This morning I was reading and I came across a verse I would normally not think twice about, but due to recent circumstances, it struck me as quite profound. The verse is from Psalm 11 and it says “For, behold, the wicked bend the bow, they make ready their arrow upon the string to shoot in darkness at the upright in heart.” In order for this to make sense or seem even remotely relevant, let me back up and describe the “incident” Nathan and Marianna had a few days ago.
At about nine o’clock on Thursday night, Nathan and Marianna were driving home when all of the sudden Nathan heard a crash and looked in his rear-view mirror in time to see what he at first thought was Marianna throwing her milk out the window. He quickly realized that instead of white liquid particles flying through the air, what he was actually seeing was the glass from her window shattering to pieces. He immediately pulled over to make sure she was okay (I was on the phone with him at the time, and I could her crying “Daddy, what happened?” over and over again), and he found that she was virtually covered in the glass from her window, but fortunately the weather had just turned cold enough to require pants and a turtle neck, so the only exposed areas were her face and ankles. The glass itself is the kind that does not shatter into nasty shards, but rather just kind of crumbles, so other than a few small scratches and a bloody nose, she was in fine physical shape. The emotional scare took a little longer to wear off. She gave a very dramatic rendition of the event at least 10 times once she was home and safe in her pajamas. What was even more humourous to us was that she began mixing in details from a traumatic play ground experience she had a few weeks ago at Chick-fil-a where a little boy “pulled her piggies!” (meaning her pig tails) and grabbed her by the neck. By the end of the night Thursday her story went something like “The glass came in on me, and then, and then, and then the little boy pulled my piggies!” She sounds like a case study in the making for some early-childhood psychologist =).
Anyway, after examining his car, Nathan decided that he had probably been the target of some renegade rock throwers. In addition to the missing window, the car also suffered a very large dent directly above the window on the door jam, which indicated that something much larger than a pebble was being tossed. We thanked God everyone was safe, and figured that was that. But then yesterday my mom forwarded me a crime report that someone in her neighborhood provides on a regular basis. In the incident report, a situation almost identical to Nathan’s was described as happening in the exact same spot only 10 minutes prior to when Nathan was hit. The only difference was that his man was able to recover a metal ball that had embedded itself in his driver’s side door, and upon taking it to an auto body repair shop, he was able to ascertain that it came from a high powered air rifle. The policeman who took the report told him that if it had been fired at his head it could have proved fatal. All of the sudden we realized that instead of some little rock throwers, we were looking at an amateur sniper who was waiting for the cover of night to hide behind the shrubs on a very dark road and take shots at the innocent and unassuming passersby.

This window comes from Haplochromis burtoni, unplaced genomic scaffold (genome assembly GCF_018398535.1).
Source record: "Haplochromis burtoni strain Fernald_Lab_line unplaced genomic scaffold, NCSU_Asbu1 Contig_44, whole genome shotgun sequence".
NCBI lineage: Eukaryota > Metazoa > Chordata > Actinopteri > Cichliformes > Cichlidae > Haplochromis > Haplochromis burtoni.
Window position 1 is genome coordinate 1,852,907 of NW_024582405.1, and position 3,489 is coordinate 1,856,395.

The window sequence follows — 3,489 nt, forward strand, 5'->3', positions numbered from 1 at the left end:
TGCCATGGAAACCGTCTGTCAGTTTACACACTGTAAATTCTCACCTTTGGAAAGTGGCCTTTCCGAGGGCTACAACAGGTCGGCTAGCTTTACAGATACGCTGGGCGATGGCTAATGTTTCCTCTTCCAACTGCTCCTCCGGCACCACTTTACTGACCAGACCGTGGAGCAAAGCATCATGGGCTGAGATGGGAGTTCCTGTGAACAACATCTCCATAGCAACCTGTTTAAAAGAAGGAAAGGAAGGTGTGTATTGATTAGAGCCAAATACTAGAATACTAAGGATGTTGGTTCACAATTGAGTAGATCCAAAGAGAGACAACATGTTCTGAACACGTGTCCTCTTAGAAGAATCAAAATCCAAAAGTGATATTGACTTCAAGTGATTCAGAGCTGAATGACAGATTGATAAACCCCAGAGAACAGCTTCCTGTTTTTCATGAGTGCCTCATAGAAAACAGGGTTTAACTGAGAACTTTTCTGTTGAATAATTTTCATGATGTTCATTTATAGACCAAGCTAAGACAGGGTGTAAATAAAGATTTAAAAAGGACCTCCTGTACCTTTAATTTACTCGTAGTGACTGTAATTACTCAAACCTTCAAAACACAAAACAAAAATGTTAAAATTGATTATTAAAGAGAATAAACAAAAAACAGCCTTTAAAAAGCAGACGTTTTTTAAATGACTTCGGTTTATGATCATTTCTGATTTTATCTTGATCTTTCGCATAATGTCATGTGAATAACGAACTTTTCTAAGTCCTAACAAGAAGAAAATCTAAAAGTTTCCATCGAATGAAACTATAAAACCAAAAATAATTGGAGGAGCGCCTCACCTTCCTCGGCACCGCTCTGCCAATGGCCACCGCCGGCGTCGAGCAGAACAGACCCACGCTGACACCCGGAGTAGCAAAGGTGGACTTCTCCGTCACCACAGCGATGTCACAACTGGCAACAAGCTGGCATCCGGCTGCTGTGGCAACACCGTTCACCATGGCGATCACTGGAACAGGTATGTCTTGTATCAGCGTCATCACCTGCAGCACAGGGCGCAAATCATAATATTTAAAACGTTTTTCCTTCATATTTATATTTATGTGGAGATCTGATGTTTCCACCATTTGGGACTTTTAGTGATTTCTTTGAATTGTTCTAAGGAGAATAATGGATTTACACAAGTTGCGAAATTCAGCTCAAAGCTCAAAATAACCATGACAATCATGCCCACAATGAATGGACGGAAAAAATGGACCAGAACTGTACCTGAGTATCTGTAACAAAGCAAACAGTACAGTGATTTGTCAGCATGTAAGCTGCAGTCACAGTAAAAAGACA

Nathan has since filed a police report himself, and he has even been contacted by the local news to see if he will give an interview. He declined the interview, but we are hoping that the police are able to do a little investigating and quickly nip this in the bud before it turns uglier than it already is. All of that to say, the verse I read this morning had new, if not exactly contextural, meaning for me in light of the “sniper.” But as I kept reading, something else hit me other than the irony of the other night’s shooting. The verses in this chapter are describing people who are ready to run and hide in the mountain because they fear those who wait for darkness to shoot at the upright. In the face of fear, these people had lost their ability to trust in God and were seeking an escape to safety that did not involve His protection. How I sympathized with these people when I read the verses! I thought, “I don’t have a “mountain” to run to because the medical community offers us no hope, but if I did, wouldn’t I want to run to it?” It made me stop and think, if I had options other than complete and total dependence on God, would I take them? That’s a question I honestly can’t answer. The reality is that God is all I have to cling to through this journey. I have no comfort from science, medicine, technology, or anything else the world has to offer. Nothing can help, nothing can predict, and nothing can restore. Only God can give me peace for the unknown ahead and only He can work miracles. Because of this, I am trying every day to simply trust Him. But, what pride and arrogance I would have to look down at others for what I consider to be “lapses in faith,” because I know it is only because I have nothing else that I am able to trust Him with everything. I am grateful to Him for that, and I am also grateful that He protected Nathan and Marianna from any serious injury!